You’ve probably seen Michael Mahaffey’s work around town, at least prior to the pandemic shutting everything down. It was a fixture at Lulu’s Chocolate Bar, and he’d been featured at places like Sulfur Studios, Location Gallery, and Gallery Espresso for years.
That all changed when those aforementioned places were forced to alter their ways of doing business because of the health crisis (although Sulfur did feature his works in their front window for the month of May).
Unlike most Savannah artists, however, Mahaffey wasn’t reliant on brick and mortar spaces to sell his artwork, instead utilizing sites like Etsy and Instagram to connect with patrons. In fact, his art business actually increased during the lockdown.
On this week’s episode of Art on the Air, we spoke about his marketing strategy and the state of the art world today as he sees it.
"I think 10 years ago when Etsy first came out it just sounded like…a bunch of people sitting at home like knitting cardigans or something and selling them online," joked Mahaffey. "And then when I actually checked out their product, I realized that there were a lot of people like myself that were really just starting out and that had a lot of artwork and just wanted a place to show it and to sell it."
That led to the artist putting art up on the site under the name "MrMahaffey." The diverse body of work in his shop includes pieces devoted to his love of Star Wars, but also edgier imagery focused on gay culture, politics, and the city of Savannah. It took him a month to make his first sale, but as of this writing he’s up to an impressive 2,633 transactions, 2,971 people have marked his shop as a "favorite," and he’s got 473 followers. Additionally, a conspicuous banner at the top of his storefront announces in boldfaced type that "Buyers are raving!" due to numerous five-star reviews over the past week.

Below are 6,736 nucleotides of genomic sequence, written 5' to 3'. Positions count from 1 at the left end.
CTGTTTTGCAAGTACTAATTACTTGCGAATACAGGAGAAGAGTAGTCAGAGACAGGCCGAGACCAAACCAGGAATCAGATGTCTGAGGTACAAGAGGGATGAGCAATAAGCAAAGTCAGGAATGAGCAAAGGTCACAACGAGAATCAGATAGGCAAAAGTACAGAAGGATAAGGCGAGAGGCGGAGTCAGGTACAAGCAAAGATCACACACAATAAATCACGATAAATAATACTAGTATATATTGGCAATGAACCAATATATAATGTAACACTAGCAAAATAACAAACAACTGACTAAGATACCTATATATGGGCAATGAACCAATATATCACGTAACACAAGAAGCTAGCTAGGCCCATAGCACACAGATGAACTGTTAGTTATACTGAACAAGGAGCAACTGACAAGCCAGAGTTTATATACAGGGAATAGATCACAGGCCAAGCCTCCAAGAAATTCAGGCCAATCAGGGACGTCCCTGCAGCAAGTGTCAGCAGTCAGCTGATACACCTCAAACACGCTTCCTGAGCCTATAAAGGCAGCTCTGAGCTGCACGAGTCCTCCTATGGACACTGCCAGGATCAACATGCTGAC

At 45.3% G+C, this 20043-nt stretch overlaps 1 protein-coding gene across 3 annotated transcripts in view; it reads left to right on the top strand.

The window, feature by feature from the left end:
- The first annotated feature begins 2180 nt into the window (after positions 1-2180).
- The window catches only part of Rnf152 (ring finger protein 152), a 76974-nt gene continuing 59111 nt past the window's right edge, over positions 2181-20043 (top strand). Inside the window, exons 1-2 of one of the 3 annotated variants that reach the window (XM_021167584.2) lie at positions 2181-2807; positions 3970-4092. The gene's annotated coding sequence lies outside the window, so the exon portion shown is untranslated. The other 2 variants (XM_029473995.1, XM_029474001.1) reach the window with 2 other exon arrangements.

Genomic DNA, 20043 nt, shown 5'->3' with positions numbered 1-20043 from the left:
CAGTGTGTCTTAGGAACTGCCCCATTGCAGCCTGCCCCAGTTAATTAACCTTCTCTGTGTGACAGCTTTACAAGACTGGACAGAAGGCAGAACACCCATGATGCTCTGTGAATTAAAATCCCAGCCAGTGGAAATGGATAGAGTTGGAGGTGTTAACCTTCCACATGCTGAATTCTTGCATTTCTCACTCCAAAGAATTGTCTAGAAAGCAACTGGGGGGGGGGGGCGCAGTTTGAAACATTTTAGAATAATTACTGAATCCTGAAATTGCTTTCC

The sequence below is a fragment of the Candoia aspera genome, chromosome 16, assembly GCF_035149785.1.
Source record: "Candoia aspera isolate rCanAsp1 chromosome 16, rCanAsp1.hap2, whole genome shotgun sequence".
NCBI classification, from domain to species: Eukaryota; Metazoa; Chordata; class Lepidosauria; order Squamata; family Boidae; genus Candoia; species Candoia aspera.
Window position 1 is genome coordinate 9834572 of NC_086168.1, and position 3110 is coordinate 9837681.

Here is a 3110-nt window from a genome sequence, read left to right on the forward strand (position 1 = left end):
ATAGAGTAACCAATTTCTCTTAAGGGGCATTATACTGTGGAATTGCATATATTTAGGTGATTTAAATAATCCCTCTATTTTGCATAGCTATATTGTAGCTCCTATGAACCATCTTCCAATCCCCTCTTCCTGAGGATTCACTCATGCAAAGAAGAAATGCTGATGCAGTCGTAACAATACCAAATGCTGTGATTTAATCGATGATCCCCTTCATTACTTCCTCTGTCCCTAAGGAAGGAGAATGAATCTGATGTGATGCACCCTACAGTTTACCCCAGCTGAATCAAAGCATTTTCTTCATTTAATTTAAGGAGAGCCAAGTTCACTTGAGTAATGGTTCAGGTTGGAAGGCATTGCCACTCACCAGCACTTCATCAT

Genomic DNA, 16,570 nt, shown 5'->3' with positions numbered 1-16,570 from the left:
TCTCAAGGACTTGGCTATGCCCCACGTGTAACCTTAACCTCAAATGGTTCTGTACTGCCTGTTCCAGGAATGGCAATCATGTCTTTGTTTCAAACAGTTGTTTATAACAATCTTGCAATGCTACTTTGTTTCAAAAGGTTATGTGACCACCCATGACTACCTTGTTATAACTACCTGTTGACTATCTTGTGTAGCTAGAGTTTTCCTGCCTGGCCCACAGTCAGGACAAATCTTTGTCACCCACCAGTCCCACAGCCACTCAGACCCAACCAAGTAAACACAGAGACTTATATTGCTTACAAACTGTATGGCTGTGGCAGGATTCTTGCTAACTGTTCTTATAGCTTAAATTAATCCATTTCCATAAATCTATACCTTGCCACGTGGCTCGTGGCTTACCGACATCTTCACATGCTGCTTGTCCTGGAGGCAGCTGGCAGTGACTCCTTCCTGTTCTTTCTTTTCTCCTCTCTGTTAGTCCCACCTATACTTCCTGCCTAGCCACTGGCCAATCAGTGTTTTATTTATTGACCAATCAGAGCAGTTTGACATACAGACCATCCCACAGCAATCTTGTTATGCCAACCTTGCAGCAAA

"Yeah, it took a few years of just kind of figuring out their algorithm and figuring out how their search engine worked to be able to put what I was creating up there and actually make decent money at it," Mahaffey said.
Despite the fact that online methods of selling artwork have existed for decades, traditional brick and mortar gallery spaces have remained the go-to for many local artists, myself included.
"It is an archaic method," he said. "And even though there’s a lot of really great stuff that happens from the [current gallery system], it is very limiting."
Mahaffey noted that almost all galleries and dedicated art spaces have fees attached, a trade-off for their art world "clout" and access to their client base. They also often tie-in exclusivity rights to having a show, prohibiting the artist from showing at other venues nearby during the exhibition and sometimes within several months or more from the shows conclusion, which the artist admits "makes sense from a business standpoint."
"But if you’re making [art] because you have to make it because it’s just part of who you are," he said, "then it becomes kind of excruciating to just leave… a limited amount of pieces somewhere, under someone else’s care, for other people to look at that you have really no connection with."
Instead, Mahaffey argues, art sold online or in a more casual venue like a coffee shop or a café creates a more relaxed environment "where people can reach out to you and they feel a little bit easier about messaging you than they do about going through a gallery."
The approach has created lasting connections between himself and his collectors, who view his online presentation as authentic.
"Instead of trying to find these clever hashtags and all this stuff," said Mahaffey. "I just do what I do and what genuinely makes me happy. I throw it up there and I talk about that. And luckily there are enough people that respond to that, that it’s been able to create a really strong presence for me and a way to make a living for a decade now."
Listen to my entire conversation with Michael Mahaffey embedded here. Next week I’ll be speaking with artist Ahmad Jackson about his work and the way he uses it to respond to the world around us.
Tune in to "Art on the Air" every Wednesday from 3-4 p.m. on WRUU 107.5 FM in Savannah, and streaming worldwide at www.wruu.org.
Art off the Air is a digital-only column that is posted every week on dosavannah.com as a companion piece to the WRUU 107.5 FM show "Art on the Air."
Rob Hessler is an artist, host of the radio show Art on the Air on WRUU 107.5 FM Savannah, and Executive Director of Bigger Pie, a Savannah-based arts advocacy organization.